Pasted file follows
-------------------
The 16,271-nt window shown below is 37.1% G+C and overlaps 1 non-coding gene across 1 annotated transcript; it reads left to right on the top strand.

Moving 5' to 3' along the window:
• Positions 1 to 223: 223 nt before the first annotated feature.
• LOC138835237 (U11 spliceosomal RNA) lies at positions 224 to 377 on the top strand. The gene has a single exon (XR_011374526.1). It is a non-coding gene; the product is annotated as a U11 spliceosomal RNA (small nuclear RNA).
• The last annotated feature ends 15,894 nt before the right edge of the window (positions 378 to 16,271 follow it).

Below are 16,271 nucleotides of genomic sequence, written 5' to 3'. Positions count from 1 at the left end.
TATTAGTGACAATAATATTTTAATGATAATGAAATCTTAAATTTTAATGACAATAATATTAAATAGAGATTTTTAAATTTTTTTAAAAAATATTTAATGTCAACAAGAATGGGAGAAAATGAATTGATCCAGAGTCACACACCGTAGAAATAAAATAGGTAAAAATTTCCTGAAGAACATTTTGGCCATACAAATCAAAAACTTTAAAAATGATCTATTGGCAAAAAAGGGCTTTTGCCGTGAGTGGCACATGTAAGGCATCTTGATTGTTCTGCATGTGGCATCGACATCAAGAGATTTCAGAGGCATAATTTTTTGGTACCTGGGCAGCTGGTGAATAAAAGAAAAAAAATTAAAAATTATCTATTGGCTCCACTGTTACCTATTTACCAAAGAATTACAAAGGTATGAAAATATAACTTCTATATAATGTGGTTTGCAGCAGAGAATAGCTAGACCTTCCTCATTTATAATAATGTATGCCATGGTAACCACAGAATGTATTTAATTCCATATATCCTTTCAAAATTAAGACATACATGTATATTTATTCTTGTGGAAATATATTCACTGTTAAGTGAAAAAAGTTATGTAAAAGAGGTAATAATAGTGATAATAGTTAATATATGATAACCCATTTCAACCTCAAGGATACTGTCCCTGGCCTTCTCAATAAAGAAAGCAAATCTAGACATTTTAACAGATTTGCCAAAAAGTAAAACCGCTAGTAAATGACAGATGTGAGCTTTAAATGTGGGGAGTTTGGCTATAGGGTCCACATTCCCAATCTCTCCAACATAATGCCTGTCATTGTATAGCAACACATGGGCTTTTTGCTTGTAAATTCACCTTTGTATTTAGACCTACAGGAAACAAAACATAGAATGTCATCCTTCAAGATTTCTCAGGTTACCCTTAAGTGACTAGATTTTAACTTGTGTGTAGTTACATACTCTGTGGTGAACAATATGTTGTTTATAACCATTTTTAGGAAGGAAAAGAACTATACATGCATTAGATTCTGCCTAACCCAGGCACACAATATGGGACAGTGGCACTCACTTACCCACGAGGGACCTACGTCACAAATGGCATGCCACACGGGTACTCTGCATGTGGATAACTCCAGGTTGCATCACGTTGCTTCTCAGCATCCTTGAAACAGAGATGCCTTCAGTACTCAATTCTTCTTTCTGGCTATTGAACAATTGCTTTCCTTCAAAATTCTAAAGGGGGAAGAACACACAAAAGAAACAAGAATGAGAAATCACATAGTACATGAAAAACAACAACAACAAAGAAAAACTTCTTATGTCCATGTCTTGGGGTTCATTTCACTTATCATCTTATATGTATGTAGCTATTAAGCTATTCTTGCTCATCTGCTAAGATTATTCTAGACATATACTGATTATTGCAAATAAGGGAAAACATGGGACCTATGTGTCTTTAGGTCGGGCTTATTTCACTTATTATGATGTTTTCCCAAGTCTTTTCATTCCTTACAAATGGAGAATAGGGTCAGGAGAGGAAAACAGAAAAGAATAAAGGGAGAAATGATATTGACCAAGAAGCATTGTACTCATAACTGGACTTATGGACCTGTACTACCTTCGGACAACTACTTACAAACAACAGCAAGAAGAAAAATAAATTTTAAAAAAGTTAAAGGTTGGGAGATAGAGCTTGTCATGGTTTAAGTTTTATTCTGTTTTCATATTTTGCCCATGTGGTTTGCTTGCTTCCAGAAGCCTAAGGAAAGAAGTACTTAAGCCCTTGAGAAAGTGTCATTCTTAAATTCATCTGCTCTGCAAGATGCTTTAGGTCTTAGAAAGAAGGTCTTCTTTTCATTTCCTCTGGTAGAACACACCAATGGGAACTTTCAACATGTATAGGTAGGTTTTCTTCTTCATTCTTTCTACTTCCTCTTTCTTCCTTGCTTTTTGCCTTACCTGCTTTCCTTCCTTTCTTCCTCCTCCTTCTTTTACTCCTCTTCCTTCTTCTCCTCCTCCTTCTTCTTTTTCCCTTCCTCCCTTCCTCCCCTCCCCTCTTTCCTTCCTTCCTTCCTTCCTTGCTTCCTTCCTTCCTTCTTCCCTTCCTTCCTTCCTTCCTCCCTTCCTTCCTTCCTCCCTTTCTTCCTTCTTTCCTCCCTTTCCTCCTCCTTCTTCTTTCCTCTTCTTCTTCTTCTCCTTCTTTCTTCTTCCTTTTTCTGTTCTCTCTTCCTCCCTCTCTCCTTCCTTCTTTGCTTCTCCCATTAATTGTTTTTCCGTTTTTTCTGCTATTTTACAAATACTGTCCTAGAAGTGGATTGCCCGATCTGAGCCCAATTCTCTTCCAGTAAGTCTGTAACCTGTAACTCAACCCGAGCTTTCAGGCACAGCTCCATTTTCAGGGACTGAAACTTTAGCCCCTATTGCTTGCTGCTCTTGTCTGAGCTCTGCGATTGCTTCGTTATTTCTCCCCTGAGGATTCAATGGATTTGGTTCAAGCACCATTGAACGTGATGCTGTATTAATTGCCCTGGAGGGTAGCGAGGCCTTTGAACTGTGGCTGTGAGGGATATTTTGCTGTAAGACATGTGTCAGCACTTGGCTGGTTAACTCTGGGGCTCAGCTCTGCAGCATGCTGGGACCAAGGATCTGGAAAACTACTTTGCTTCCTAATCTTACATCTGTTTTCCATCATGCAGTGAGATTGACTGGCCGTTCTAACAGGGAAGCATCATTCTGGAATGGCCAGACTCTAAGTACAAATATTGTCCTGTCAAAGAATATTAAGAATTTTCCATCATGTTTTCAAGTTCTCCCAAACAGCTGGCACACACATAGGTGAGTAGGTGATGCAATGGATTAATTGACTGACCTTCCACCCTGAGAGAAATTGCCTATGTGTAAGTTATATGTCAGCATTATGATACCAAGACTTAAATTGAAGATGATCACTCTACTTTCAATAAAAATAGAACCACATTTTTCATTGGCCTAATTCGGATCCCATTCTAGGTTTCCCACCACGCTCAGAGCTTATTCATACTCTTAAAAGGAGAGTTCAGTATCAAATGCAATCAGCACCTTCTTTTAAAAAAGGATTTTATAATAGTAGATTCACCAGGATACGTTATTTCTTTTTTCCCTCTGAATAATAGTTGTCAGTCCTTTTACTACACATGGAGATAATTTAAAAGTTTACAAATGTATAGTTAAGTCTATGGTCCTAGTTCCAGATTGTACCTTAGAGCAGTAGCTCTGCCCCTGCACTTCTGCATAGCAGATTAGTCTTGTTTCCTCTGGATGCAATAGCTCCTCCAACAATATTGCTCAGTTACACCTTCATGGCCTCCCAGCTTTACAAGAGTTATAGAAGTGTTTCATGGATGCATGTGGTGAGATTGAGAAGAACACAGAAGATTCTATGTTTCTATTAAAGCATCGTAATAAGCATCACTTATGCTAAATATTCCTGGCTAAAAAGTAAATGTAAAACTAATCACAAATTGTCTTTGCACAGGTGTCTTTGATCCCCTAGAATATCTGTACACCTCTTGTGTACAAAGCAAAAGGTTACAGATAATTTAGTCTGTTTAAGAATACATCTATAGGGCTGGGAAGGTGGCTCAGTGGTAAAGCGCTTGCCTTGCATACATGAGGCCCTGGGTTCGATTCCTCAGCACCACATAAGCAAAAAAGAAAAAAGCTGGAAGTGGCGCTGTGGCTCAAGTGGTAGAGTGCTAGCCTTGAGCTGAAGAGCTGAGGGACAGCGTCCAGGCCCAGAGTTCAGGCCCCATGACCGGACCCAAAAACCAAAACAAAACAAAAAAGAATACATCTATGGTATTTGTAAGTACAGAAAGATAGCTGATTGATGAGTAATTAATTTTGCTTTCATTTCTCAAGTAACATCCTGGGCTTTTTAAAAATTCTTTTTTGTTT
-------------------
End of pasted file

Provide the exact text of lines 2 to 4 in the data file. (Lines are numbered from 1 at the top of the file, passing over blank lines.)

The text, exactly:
Moving 5' to 3' along the window:
• Positions 1 to 223: 223 nt before the first annotated feature.
• LOC138835237 (U11 spliceosomal RNA) lies at positions 224 to 377 on the top strand. The gene has a single exon (XR_011374526.1). It is a non-coding gene; the product is annotated as a U11 spliceosomal RNA (small nuclear RNA).